for piano and percussion
The e.e. cummings poem “next to of course god America i” sourced O Star Spangled Stripes, which begins from parodies of American patriotic songs (including Stars and Stripes Forever, Johnny Comes Marching Home, It’s a Grand Old Flag, and The Star Spangled Banner). In the piece, I created a system for performers to progress through the musical material based in oppositional ideas of “democracy” and “advancing freedom,” two terms touted by the George W. Bush administration as hallmarks of US foreign policy. “Democracy” in its Greek origins translates loosely to “people working together,” while “advancing freedom” seems to me to be completely individualistic, perhaps even narcissistic, in pursuing a definition of freedom with disregard for others. To begin the piece, each player decides whether he will begin by cooperating with the other player (“true democracy”), or by disregarding the other player—exhibiting a self-involved narcissism (”advancing freedom”). The performers change their modes of ensemble playing asynchronously throughout the piece, and, in an ultimately non-utopian gesture, create a chaotic mix reflecting the American political system and its potential impact on world events.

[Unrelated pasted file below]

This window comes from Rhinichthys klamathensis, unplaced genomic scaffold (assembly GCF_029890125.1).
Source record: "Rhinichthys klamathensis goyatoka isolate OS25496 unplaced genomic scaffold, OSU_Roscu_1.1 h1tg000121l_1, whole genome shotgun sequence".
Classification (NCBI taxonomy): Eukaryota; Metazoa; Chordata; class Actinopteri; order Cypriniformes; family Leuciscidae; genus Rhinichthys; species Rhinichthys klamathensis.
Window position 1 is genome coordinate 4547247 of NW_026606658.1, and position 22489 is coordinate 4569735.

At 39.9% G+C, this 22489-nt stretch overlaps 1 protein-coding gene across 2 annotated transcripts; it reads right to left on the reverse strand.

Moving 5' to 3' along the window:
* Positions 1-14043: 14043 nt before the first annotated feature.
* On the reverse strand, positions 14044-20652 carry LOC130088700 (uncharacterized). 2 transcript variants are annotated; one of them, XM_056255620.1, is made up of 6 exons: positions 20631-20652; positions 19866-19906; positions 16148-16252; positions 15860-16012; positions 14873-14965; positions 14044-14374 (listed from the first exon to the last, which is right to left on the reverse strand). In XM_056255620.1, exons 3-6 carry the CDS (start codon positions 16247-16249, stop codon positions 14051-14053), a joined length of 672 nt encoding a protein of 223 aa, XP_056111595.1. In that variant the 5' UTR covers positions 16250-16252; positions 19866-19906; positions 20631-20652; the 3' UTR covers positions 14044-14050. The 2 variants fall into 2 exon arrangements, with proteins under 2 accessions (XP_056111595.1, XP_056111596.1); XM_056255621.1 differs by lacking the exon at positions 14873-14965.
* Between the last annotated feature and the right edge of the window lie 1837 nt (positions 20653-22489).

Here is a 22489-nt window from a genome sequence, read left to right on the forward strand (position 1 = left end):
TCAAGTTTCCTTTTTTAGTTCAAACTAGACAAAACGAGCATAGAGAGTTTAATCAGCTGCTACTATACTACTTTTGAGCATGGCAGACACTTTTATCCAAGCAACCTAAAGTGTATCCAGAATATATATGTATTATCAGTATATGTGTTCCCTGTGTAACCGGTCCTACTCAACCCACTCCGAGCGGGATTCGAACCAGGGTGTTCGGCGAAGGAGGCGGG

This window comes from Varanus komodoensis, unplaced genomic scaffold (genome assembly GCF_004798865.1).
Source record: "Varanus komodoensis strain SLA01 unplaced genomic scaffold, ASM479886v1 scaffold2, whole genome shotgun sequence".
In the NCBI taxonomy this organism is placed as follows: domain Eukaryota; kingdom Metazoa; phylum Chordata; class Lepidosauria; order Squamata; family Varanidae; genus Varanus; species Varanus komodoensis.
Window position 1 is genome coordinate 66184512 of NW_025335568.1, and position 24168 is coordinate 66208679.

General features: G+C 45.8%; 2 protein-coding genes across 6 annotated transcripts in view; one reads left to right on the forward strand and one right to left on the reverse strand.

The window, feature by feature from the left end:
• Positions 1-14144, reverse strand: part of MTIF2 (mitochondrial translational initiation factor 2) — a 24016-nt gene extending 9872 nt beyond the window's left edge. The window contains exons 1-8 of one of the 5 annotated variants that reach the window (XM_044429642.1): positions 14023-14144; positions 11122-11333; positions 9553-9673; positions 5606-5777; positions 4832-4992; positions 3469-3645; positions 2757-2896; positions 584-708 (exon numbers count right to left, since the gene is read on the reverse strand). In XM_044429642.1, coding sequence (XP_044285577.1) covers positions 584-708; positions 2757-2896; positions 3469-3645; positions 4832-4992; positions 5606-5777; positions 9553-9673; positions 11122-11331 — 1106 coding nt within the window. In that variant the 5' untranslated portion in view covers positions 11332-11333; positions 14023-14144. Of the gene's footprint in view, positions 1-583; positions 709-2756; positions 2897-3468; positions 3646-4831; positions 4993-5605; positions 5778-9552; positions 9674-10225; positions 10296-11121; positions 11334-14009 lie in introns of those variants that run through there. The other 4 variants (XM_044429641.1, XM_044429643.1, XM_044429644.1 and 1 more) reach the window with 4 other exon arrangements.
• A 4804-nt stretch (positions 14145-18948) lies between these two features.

This recording of this piece is by the Hoffmann-Goldstein Duo (Paul Hoffmann, piano; Tom Goldstein, percussion) and can be heard when viewing the score.